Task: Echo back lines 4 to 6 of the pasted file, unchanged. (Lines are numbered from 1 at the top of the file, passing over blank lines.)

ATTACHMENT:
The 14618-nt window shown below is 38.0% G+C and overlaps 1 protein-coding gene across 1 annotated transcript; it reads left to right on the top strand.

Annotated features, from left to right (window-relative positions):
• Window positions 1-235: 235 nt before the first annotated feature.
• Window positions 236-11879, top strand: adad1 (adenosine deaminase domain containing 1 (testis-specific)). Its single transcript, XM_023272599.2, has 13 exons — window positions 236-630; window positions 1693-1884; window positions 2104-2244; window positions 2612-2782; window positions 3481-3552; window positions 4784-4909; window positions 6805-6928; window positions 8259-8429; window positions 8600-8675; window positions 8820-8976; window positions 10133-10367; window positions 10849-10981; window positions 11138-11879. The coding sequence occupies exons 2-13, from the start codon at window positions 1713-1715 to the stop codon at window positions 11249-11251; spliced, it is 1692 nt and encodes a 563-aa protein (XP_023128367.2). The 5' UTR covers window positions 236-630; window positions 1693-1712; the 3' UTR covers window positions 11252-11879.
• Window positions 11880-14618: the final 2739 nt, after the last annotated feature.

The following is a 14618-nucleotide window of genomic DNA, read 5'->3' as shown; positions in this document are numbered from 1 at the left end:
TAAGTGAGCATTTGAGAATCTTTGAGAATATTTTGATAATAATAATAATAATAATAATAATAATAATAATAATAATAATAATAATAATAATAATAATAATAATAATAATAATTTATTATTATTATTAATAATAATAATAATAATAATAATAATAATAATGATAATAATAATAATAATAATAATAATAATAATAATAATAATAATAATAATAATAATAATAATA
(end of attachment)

• Window positions 236-11879, top strand: adad1 (adenosine deaminase domain containing 1 (testis-specific)). Its single transcript, XM_023272599.2, has 13 exons — window positions 236-630; window positions 1693-1884; window positions 2104-2244; window positions 2612-2782; window positions 3481-3552; window positions 4784-4909; window positions 6805-6928; window positions 8259-8429; window positions 8600-8675; window positions 8820-8976; window positions 10133-10367; window positions 10849-10981; window positions 11138-11879. The coding sequence occupies exons 2-13, from the start codon at window positions 1713-1715 to the stop codon at window positions 11249-11251; spliced, it is 1692 nt and encodes a 563-aa protein (XP_023128367.2). The 5' UTR covers window positions 236-630; window positions 1693-1712; the 3' UTR covers window positions 11252-11879.
• Window positions 11880-14618: the final 2739 nt, after the last annotated feature.

The following is a 14618-nucleotide window of genomic DNA, read 5'->3' as shown; positions in this document are numbered from 1 at the left end: